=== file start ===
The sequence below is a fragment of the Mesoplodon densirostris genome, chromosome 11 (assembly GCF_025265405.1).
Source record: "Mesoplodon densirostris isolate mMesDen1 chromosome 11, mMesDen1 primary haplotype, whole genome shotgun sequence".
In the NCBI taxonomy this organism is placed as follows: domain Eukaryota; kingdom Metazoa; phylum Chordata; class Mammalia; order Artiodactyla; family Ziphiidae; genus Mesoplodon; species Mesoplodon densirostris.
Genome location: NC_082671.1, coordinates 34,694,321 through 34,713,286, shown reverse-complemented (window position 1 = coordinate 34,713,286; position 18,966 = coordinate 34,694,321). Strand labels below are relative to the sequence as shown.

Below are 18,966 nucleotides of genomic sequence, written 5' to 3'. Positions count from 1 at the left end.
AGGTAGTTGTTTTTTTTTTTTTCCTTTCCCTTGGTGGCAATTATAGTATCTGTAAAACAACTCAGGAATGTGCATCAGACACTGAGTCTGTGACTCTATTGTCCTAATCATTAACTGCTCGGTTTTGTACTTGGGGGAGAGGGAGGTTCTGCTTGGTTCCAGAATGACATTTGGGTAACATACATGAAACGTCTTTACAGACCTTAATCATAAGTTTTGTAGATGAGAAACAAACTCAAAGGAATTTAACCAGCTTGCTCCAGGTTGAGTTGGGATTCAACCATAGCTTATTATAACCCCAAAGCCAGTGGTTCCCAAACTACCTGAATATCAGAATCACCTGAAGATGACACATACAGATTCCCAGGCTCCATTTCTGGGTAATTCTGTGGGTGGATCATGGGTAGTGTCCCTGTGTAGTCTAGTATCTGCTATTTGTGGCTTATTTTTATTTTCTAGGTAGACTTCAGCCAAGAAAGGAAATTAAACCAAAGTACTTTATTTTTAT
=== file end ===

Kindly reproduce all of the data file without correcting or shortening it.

The sequence below is a fragment of the Mesoplodon densirostris genome, chromosome 11 (assembly GCF_025265405.1).
Source record: "Mesoplodon densirostris isolate mMesDen1 chromosome 11, mMesDen1 primary haplotype, whole genome shotgun sequence".
In the NCBI taxonomy this organism is placed as follows: domain Eukaryota; kingdom Metazoa; phylum Chordata; class Mammalia; order Artiodactyla; family Ziphiidae; genus Mesoplodon; species Mesoplodon densirostris.
Genome location: NC_082671.1, coordinates 34,694,321 through 34,713,286, shown reverse-complemented (window position 1 = coordinate 34,713,286; position 18,966 = coordinate 34,694,321). Strand labels below are relative to the sequence as shown.

Below are 18,966 nucleotides of genomic sequence, written 5' to 3'. Positions count from 1 at the left end.
AGGTAGTTGTTTTTTTTTTTTTCCTTTCCCTTGGTGGCAATTATAGTATCTGTAAAACAACTCAGGAATGTGCATCAGACACTGAGTCTGTGACTCTATTGTCCTAATCATTAACTGCTCGGTTTTGTACTTGGGGGAGAGGGAGGTTCTGCTTGGTTCCAGAATGACATTTGGGTAACATACATGAAACGTCTTTACAGACCTTAATCATAAGTTTTGTAGATGAGAAACAAACTCAAAGGAATTTAACCAGCTTGCTCCAGGTTGAGTTGGGATTCAACCATAGCTTATTATAACCCCAAAGCCAGTGGTTCCCAAACTACCTGAATATCAGAATCACCTGAAGATGACACATACAGATTCCCAGGCTCCATTTCTGGGTAATTCTGTGGGTGGATCATGGGTAGTGTCCCTGTGTAGTCTAGTATCTGCTATTTGTGGCTTATTTTTATTTTCTAGGTAGACTTCAGCCAAGAAAGGAAATTAAACCAAAGTACTTTATTTTTAT